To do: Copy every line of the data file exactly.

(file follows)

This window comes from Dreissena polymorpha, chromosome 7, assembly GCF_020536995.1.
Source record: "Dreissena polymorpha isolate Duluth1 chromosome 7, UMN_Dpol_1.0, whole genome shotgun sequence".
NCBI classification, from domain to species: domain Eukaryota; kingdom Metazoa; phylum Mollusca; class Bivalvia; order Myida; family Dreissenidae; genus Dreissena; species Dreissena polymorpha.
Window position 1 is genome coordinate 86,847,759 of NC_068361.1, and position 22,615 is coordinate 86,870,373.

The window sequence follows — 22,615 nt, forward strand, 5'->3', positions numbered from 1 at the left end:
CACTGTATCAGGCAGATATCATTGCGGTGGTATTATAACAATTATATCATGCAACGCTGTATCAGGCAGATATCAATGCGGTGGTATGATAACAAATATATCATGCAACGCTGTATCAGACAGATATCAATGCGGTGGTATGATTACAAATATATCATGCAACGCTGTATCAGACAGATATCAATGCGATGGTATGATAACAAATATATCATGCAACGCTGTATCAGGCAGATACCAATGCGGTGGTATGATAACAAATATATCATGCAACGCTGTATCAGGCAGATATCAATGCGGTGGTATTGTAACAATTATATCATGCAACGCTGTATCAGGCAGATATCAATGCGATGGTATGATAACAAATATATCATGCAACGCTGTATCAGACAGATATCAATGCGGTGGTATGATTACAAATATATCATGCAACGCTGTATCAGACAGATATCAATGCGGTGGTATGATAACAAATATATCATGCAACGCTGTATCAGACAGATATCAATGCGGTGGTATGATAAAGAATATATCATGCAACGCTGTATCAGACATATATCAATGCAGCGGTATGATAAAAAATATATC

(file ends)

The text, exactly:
This window comes from Dreissena polymorpha, chromosome 7, assembly GCF_020536995.1.
Source record: "Dreissena polymorpha isolate Duluth1 chromosome 7, UMN_Dpol_1.0, whole genome shotgun sequence".
NCBI classification, from domain to species: domain Eukaryota; kingdom Metazoa; phylum Mollusca; class Bivalvia; order Myida; family Dreissenidae; genus Dreissena; species Dreissena polymorpha.
Window position 1 is genome coordinate 86,847,759 of NC_068361.1, and position 22,615 is coordinate 86,870,373.

The window sequence follows — 22,615 nt, forward strand, 5'->3', positions numbered from 1 at the left end:
CACTGTATCAGGCAGATATCATTGCGGTGGTATTATAACAATTATATCATGCAACGCTGTATCAGGCAGATATCAATGCGGTGGTATGATAACAAATATATCATGCAACGCTGTATCAGACAGATATCAATGCGGTGGTATGATTACAAATATATCATGCAACGCTGTATCAGACAGATATCAATGCGATGGTATGATAACAAATATATCATGCAACGCTGTATCAGGCAGATACCAATGCGGTGGTATGATAACAAATATATCATGCAACGCTGTATCAGGCAGATATCAATGCGGTGGTATTGTAACAATTATATCATGCAACGCTGTATCAGGCAGATATCAATGCGATGGTATGATAACAAATATATCATGCAACGCTGTATCAGACAGATATCAATGCGGTGGTATGATTACAAATATATCATGCAACGCTGTATCAGACAGATATCAATGCGGTGGTATGATAACAAATATATCATGCAACGCTGTATCAGACAGATATCAATGCGGTGGTATGATAAAGAATATATCATGCAACGCTGTATCAGACATATATCAATGCAGCGGTATGATAAAAAATATATC